The First ‘Legal’ TV Commercial Aired 75 Years Ago Today

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Television commercials—you know, those things you fast-forward through when you’re watching your favorite show—just turned 75 years old.

The first “legal” TV commercial aired exactly 75 years ago on July 1, 1941 during a Brooklyn Dodgers-Philadelphia Phillies baseball game on WNBT in New York. The black-and-white ad shows an image of the United States and a Bulova watch. It runs just nine seconds and includes a simple voiceover: “America runs on Bulova time.” According to an AdAge report from 1995, Bulova is reported to have paid $9 for the spot, including $4 for airtime and $5 for station charges.

Since then, of course, things have changed dramatically. Television programming has grown exponentially, and with that, so too has the number of commercials. Prices have also gone up: for Super Bowl 50, one of the biggest television events of the year, 30-second commercials went for $5 million each.

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Still, it was a different world back in 1941. Although television broadcasting began in the U.S. in Schenectady, N.Y. in 1928 with so-called “experimental” television, the Federal Communications Commission (FCC) was slow to allow commercial licenses. According to both AdAge and American Heritage magazine, the FCC didn’t approve licenses for television commercials until early-May 1941, and even then, it was only offered to ten stations. Slowly but surely, the FCC released more licenses and television ads became the new normal in America.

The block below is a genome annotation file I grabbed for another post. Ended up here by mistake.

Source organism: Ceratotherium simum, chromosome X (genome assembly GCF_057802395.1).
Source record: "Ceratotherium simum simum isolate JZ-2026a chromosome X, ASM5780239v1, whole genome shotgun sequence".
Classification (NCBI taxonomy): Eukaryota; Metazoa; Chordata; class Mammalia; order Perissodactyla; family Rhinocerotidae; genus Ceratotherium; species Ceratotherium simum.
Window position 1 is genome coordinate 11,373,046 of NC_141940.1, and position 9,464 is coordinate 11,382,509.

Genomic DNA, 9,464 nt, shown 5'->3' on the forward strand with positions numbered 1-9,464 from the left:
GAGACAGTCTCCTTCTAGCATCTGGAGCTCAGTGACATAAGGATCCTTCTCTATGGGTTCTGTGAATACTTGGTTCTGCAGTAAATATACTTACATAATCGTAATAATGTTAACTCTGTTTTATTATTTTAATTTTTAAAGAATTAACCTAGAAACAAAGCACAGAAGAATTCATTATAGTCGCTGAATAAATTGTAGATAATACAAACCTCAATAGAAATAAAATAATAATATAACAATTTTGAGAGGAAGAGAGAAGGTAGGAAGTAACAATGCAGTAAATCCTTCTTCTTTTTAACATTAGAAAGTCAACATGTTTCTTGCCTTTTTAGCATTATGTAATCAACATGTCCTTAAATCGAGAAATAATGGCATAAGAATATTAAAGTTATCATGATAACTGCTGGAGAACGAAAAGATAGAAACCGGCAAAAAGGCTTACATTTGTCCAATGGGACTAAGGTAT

That said, it’s important to note that the Bulova ad is believed to be the first “legal” commercial to air nationwide. As television was around for about 13 years before the FCC issued its commercial licenses, some companies were airing test commercials during programming.

In 1939, for instance, NBC ran three commercials during the first-ever televised baseball game between the Brooklyn Dodgers and Cincinnati Reds, according to AdAge. Other networks across the country were also experimenting during the decade without official licenses from the FCC.

Still, Bulova’s commercial represents an important milestone. Over the last 75 years, TV commercials have greatly impacted American culture. Television commercials have been instruments of change, controversy, and political revolutions. They’ve also evolved over time, reflecting changing attitudes in American culture. TV commercials have made careers, and they’ve ended careers.They continue to be among the most desired ways for companies to promote their brands and for politicians to promote themselves.

And they all started with an image of the U.S. and a hope that some baseball fans might buy a watch.

For more about commercials, watch:

Bulova did not respond to a request for comment.

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